Autism or Autism Spectrum Disorder (ASD) are umbrella terms used to refer to a life-long neurodevelopmental disorder that affects how a person understands and interacts with the world around them. It is used for previously distinct conditions such as Asperger’s syndrome, Rett’s syndrome, Autistic Disorder, Pervasive Developmental Disorder Not Otherwise Specified (PDD-NOS) and Childhood Disintegrative Disorder.
ASD is characterized in varying degrees by difficulties in two main areas:
1) social interaction and communication and
2) restricted or repetitive patterns of behaviours and interests
Often individuals with ASD have different ways of learning, paying attention and reacting to various physical sensations. Some also have co-occurring conditions such as speech and language difficulties, motor movement difficulties, intellectual disability, anxiety etc.
In Singapore, with increased awareness of ASD among informed and concerned parents as well as teachers, there has been an increasing amount of children diagnosed with ASD. However, knowledge of this disorder remains to be plagued by outdated and dubious research findings and societal misconceptions. Here are 10 common misconceptions about children with ASD.
#1: Autism can be cured
False. There is no current evidence for a ‘cure’ for autism. Children with autism do not ‘outgrow’ autism but are required to be taught skills to cope and adapt.
#2: All children with autism are gifted or possess extraordinary talents
False. While there have been cases of individuals with autism who have an unusual set of talents, they are a minority. Most individuals with autism do not have skills that can be distinguished as extraordinary talents. In fact, the intellectual abilities of persons with ASD can vary from gifted to severely challenged. Also noteworthy, intellectual ability and severity of ASD make up the two key factors commonly used to help understand and better cater to the learning needs of individuals with ASD in Singapore.
#3: All children with autism like to be alone
False. Although individuals with autism may find it difficult to initiate and maintain social interactions, this does not make social relationships impossible, nor does it imply that they prefer being alone. The unpredictability of another person in terms of what they may say or do, paired with a restricted knowledge base and skill set of how to cope with the various social situations may be one of the contributing factors to them seemingly preferring to be left alone. As speech therapists who also work with children with ASD, we have frequently met children with ASD who yearn to make friends but simply require help to develop the required appropriate social skill set to do so.
#4: Children with autism cannot feel or express any emotions
False. Children with ASD can certainly feel and express emotions. More often than not, due to their unique understanding of the world and experience with social interactions, children with ASD may express their feelings in ways that others may find difficult to understand or accept. For example, giggling or laughing incessantly when doing a particular task may actually be a way of expressing anxiety with a task that may be too difficult for them.
#5: Autism is caused by poor parenting
Not true. Studies have shown that autism has no association with parenting styles.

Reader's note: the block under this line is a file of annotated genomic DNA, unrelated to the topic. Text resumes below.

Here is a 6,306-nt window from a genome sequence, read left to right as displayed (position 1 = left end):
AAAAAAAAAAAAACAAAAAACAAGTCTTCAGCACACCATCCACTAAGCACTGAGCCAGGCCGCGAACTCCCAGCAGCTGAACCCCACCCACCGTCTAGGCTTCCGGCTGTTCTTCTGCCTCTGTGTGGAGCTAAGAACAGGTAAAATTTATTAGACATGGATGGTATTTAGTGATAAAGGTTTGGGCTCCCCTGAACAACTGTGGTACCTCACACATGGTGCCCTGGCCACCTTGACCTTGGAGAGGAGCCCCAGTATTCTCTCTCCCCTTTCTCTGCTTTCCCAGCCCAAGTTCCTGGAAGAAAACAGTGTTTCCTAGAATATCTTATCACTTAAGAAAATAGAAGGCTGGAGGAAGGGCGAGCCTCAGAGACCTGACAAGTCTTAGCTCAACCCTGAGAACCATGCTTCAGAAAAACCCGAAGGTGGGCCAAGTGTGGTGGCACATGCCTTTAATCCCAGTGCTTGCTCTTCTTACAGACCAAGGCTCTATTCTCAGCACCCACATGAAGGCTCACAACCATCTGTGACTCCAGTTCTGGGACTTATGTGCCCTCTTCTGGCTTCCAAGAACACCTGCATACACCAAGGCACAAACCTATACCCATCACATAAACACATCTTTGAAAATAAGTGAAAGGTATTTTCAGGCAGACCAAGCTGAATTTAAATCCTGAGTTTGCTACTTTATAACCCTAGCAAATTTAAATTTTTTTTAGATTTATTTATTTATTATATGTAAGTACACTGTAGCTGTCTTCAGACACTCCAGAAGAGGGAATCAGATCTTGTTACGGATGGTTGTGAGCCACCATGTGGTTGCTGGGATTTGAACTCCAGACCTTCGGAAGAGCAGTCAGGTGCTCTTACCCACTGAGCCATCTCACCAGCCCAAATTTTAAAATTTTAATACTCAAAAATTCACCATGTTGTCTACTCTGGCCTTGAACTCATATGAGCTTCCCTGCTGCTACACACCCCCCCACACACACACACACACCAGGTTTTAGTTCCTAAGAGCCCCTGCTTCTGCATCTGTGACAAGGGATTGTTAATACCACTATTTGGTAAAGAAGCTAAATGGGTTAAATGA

#6: A child with autism experiencing a meltdown is the same as a child throwing temper tantrums
False. A meltdown is a common characteristic experienced by children with ASD. It is not to be confused with temper tantrums. There are many ways to differentiate between a meltdown and a tantrum. For example, when a child is throwing tantrums, he or she is looking to have his or her “wants” fulfilled, while a child experiencing a meltdown has no such objectives.
#7: It is not good for my child to frequently play with another child who has ASD, he will learn to be like that child
Not true. ASD is a neurodevelopmental disorder; it is not contagious and cannot be learnt or unlearnt. Studies have shown that families with a child with ASD and a sibling without ASD will attest that even high frequency and long term “exposure” to a child with ASD, cannot negatively affect the social, communication and behavioural development of a child without ASD.
#8: My child with ASD doesn’t speak, so he doesn’t understand what we are saying too
False. There is an important difference between speech output and understanding language. Speaking is the use of voice to say words that carry meaning. Language understanding is the ability to hear and listen to the words and derive meaning from it. Just because a child is not producing words, it does not mean he cannot understand or learn to understand what different words, sentences and things we say mean.
#9: Autism is caused by vaccines
Uncertain. Currently, there is no evidence that childhood vaccination causes autism. A 1998 study associating autism to vaccines has since been retracted.
#10: Gluten free Casein free (GFCF) diet is a new treatment that has been proven to help children with ASD
False. Latest scientific reports provided no support for GFCF diets in the intervention for children with ASD. In fact, these research reports have suggested that negative bone health is frequently associated with GFCF diets. Currently, GFCF diet is strongly recommended with the advice of medical practitioners for children with food allergies or intolerance to gluten and/or casein.
Contributed by Thye Hua Kwan Moral Charities Speech Therapists Sephine Goh, (THK Children’s Therapy Centre) and Yvonne Kuan (THK Therapy Services – THK Children’s Therapy Centre@MacPherson).
This article was first published in The New Age Parents e-magazine.
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